City author is shortlisted for award

thisisoxfordshire: All Souls fellow and children’s author Katherine Rundell, whose book has been shorlisted for Waterstone's Children's Literature award Picture: OX65390 Damian Halliwell Buy this photo » All Souls fellow and children’s author Katherine Rundell, whose book has been shorlisted for Waterstone's Children's Literature award Picture: OX65390 Damian Halliwell

INSPIRED by the city of dreaming spires, an Oxford University author has been shortlisted for one of the most prestigious children’s book awards.

Katherine Rundell is in the running to win the Waterstones Children’s Book Prize 2014 for her novel Rooftoppers.

The prize was created 10 years ago to champion new and emerging talent in children’s writing.

Ms Rundell has been nominated in the Children’s Fiction (five to 12) category alongside five other authors.

A Fellow of All Souls College, Ms Rundell said: “I’m absolutely thrilled. It’s just the most extraordinary feeling.

“When you write a book you have no idea if it’s any good and in fact you usually think it’s rubbish.

“So to hear people like Waterstones say it’s worth shortlisting is just wonderful.”

If she wins, Ms Rundell will receive a prize of £2,000.

She would then compete against the winners of the Picture Book and Teen Fiction categories to gain the overall title and an extra prize of £3,000.

She said: “It’s such an amazing prize. I’m keeping my fingers crossed but there are some stunning books on the list that have already done very well.”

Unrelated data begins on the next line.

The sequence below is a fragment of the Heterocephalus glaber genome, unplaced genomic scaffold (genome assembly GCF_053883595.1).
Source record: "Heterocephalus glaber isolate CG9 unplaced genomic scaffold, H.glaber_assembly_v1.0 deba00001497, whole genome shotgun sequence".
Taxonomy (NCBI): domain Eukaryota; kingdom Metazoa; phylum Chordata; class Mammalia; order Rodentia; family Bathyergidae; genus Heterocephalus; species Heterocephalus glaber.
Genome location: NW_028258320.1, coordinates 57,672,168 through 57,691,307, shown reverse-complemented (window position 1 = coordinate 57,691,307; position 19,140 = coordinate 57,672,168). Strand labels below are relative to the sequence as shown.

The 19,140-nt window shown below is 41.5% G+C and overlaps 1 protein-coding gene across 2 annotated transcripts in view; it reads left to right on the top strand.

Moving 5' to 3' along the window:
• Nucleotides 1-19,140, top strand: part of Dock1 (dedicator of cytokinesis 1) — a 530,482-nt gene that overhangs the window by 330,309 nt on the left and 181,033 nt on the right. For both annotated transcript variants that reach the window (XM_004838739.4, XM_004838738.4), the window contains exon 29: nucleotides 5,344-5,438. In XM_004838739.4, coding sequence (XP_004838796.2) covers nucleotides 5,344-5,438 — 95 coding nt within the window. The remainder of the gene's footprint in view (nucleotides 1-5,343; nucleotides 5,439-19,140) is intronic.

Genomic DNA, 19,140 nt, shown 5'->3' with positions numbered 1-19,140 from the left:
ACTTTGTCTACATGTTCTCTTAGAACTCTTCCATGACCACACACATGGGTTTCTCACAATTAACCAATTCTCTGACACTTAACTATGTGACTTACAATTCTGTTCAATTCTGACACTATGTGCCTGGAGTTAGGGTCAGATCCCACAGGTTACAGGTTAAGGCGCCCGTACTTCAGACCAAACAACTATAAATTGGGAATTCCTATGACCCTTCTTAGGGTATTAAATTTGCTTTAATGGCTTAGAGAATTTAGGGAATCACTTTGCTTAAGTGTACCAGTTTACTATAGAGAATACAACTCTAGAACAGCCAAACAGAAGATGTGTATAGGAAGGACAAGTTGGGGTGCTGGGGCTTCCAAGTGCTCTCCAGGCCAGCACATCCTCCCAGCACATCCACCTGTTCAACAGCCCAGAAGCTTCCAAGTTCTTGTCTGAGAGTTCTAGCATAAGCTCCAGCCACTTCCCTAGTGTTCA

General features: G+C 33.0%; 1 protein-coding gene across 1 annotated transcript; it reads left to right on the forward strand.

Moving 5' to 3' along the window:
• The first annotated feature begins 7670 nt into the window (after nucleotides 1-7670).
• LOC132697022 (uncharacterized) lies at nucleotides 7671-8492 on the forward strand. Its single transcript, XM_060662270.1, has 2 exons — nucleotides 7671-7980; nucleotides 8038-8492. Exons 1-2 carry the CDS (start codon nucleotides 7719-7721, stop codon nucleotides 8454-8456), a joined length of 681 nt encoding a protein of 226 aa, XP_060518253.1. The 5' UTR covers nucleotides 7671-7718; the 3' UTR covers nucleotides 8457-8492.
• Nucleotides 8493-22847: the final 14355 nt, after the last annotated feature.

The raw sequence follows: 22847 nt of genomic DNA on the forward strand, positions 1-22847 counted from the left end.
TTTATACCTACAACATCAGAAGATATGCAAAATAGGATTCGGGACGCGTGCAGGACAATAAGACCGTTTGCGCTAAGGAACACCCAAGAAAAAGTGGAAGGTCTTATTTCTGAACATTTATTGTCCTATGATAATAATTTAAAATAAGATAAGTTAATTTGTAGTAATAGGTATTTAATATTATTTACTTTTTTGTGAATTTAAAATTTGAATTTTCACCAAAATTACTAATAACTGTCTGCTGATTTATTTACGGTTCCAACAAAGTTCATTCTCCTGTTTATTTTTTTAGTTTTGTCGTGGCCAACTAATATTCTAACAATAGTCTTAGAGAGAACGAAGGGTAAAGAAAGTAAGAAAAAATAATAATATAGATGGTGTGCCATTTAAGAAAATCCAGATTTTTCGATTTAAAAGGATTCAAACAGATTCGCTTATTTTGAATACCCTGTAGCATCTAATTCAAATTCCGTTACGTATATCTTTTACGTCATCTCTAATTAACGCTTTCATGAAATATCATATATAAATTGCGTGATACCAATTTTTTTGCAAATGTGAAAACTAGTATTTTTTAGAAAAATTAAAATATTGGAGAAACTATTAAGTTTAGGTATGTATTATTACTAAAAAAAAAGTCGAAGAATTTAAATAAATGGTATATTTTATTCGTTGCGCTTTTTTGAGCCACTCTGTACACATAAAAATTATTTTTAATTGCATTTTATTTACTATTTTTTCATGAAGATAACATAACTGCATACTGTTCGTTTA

Her second book, Rooftoppers, tells of shipwrecked Sophie as she searches Paris for her mother with help from the rooftoppers – urchins who live on the roofs of the city.

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Ms Rundell, 26, admits that Oxford was a source of inspiration for the book.

She said: “Some of the more eccentric, professorial characters in the book were definitely inspired by some of my lecturers at All Souls. As for rooftopping, it’s been going on in Oxford for generations.

“I used to do it as an undergraduate. You feel like a living gargoyle. It’s wonderful.”

Ms Rundell is a supporter of the Oxford Mail’s Reading Campaign, to give children targeted help to improve reading skills.

She said: “Obviously all children’s authors have an economic interest in having all children being literate, but also all children’s authors remember what it’s like to read as a child.

“Books change your life. They kick down doors and roll out red carpets like nothing else can.

“I salute anything that improves children’s literacy.”

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